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Tuesday, November 10, 2015

Losing Control over the money Supply

Bretton Woods, NeoColonialism and the "Money Men."

In the final chapter of James Galbraith's book "The Predator State", titled "Paying For It", James Galbraith talks about Bretton Woods, how the United States opened itself up to becoming an open economy by turning over it's money supply to becoming the reserve currency of the "free world." The context of that was that the two previously dominant World Powers; France and Britain had failing economies during World War II. Their vast colonial empires had done as little for their masses as the previous vast colonial powers of the Spanish, Dutch, Portuguese and Belgians; while the USA had emerged triumphant from World Wars. We agreed to save those countries, their economies and the "free world" from complete collapse.

Mephistophelian Bargain

But it was a mephistophelian bargain. James Galbraith opens his chapter with the question:

"Does the United States face a financial limit on it's ability to implement a plan [for policies and programs to actually fix our internal problems with degraded "infrastructure", "social development", "environment", or "setting standards for pay and income" top and bottom]? "Or does the market,...effectively rule these things out?"

Is our choice between letting markets rule us? Do they have the power to command us to privatize Social Security, cut medicare, "deregulate banking (and bail out the perpetrators of every resulting [swindle] bubble)?"

"Is it true, as President William Jefferson Clinton exclaimed in frustration in 1993, that the world and the country are run by the 'Fucking Bond Market"?

Bretton Woods and Neo Colonialism

These issues trace to Bretton Woods and this opening up of our markets to the world that occurred then. When my friends talk about sovereign money, ending the control of banks and bond markets over our money supply and lay out the calculations and arguments, they usually are thinking of the United States as a closed system. But it hasn't been a closed system, ever, completely and we lost control of our money supply with Bretton Woods. Like it or not we are bound to a mast of the ship of the rest of the world. We can't jump off this ship and swim to the sirens. Our problems are linked with those of Greece, Brazil, and even the once closed economies that Bretton Woods was negotiated to protect "the free world" from. We aren't a closed economy, and that is both our strength and an Achilles Heel.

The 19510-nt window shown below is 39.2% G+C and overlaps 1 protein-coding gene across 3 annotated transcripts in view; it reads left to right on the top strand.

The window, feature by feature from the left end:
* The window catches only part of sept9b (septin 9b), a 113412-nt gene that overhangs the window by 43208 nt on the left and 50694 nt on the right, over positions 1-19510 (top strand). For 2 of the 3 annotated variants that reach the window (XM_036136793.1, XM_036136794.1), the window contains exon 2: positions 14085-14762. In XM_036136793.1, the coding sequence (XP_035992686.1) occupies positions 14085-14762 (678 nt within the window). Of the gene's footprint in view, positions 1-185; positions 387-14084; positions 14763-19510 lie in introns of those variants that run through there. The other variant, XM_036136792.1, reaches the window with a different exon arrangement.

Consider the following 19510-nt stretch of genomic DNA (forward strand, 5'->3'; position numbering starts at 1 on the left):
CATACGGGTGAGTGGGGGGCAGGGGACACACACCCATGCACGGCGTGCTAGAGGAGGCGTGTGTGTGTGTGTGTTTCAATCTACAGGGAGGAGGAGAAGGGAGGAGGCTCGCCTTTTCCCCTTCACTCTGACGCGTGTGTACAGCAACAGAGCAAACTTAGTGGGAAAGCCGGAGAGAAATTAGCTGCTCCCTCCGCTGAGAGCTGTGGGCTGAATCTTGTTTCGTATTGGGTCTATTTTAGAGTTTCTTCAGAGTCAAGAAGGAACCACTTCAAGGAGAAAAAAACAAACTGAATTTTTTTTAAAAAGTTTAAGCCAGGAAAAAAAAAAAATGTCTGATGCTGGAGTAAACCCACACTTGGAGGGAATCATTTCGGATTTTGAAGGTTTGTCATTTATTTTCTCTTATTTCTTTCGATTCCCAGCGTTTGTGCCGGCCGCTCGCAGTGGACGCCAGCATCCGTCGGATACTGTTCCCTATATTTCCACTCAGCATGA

A Closed economy can allocate "those resources it commands"... "any way it likes". One of the purposes of Colonialism was to open up the rest of the world to pirates, to privateers, who could then trade, buy and sell; loot and steal, with impunity. Such colonialism allowed people from all over to participate. Not all the people, just those with nature's bounty or resources to trade. And not all of them, colonialism was and neocolonialism still is, a privateering enterprise. It's purpose was and always was, to get hands on resources the home country couldn't otherwise command.

But when a country opens its economy enough to bring in resources from outside, it loses control over its economy. Thus when Japan became adventurist abroad it lost control inside. When Spain and Portugal became empires they lost their previously robust economy at home, and previous privateering mercenaries like the Dutch or British took advantage. Privateering, private war, may waste resources, but they are great ways to immense wealth and a delusional ego for a few people. The Captains profit, the crew may or may not share in the spoils, and .... dead men tell no tales (unless you are a forensic archeologist).

And we stepped right into neocolonialism

"the use of economic, political, cultural, or other pressures to control or influence other countries, especially former dependencies.

...with World War II and Bretton Woods.

Except now the world is a colony -- because now these same economic, political and cultural pressures are used to control not only former colonies, but the previous centers for colonial empires. And that includes the United States.

"Democracies Banker"

The USA profited from both World War I and World War II. Our initial neutrality allowed us to sell arms to all sides and beef up our economy while the Europeans and their patsies squandered millions of lives and the equivalent of billions of dollars on bombs and destruction, death and mayhem. We eventually got drawn into both conflicts. And Bretton Woods was one of the results. As Galbraith notes:

"In World War I and II, the United States was far more than a military ally: it was also the 'arsenal of democracy.' and in addition to that 'democracies banker.'"

Bretton Woods, was part of a "new world order" with US at the Center.